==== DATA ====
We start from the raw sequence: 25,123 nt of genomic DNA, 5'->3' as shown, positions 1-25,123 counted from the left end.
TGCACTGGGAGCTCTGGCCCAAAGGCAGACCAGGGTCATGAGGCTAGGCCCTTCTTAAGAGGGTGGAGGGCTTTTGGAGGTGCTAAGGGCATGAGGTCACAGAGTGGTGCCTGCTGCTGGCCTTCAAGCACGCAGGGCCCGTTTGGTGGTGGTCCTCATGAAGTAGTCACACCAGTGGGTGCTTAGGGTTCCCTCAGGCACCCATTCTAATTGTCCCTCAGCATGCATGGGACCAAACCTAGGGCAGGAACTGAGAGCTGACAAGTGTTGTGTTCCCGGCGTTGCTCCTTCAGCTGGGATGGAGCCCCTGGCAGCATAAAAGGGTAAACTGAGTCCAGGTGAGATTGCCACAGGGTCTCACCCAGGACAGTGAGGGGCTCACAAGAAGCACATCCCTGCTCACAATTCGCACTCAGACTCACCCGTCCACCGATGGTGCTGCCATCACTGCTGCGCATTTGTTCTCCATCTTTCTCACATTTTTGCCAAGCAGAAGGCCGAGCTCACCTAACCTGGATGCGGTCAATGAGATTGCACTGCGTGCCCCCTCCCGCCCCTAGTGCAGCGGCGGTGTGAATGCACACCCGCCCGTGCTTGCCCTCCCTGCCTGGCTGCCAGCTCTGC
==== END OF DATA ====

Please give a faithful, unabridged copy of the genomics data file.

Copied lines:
We start from the raw sequence: 25,123 nt of genomic DNA, 5'->3' as shown, positions 1-25,123 counted from the left end.
TGCACTGGGAGCTCTGGCCCAAAGGCAGACCAGGGTCATGAGGCTAGGCCCTTCTTAAGAGGGTGGAGGGCTTTTGGAGGTGCTAAGGGCATGAGGTCACAGAGTGGTGCCTGCTGCTGGCCTTCAAGCACGCAGGGCCCGTTTGGTGGTGGTCCTCATGAAGTAGTCACACCAGTGGGTGCTTAGGGTTCCCTCAGGCACCCATTCTAATTGTCCCTCAGCATGCATGGGACCAAACCTAGGGCAGGAACTGAGAGCTGACAAGTGTTGTGTTCCCGGCGTTGCTCCTTCAGCTGGGATGGAGCCCCTGGCAGCATAAAAGGGTAAACTGAGTCCAGGTGAGATTGCCACAGGGTCTCACCCAGGACAGTGAGGGGCTCACAAGAAGCACATCCCTGCTCACAATTCGCACTCAGACTCACCCGTCCACCGATGGTGCTGCCATCACTGCTGCGCATTTGTTCTCCATCTTTCTCACATTTTTGCCAAGCAGAAGGCCGAGCTCACCTAACCTGGATGCGGTCAATGAGATTGCACTGCGTGCCCCCTCCCGCCCCTAGTGCAGCGGCGGTGTGAATGCACACCCGCCCGTGCTTGCCCTCCCTGCCTGGCTGCCAGCTCTGC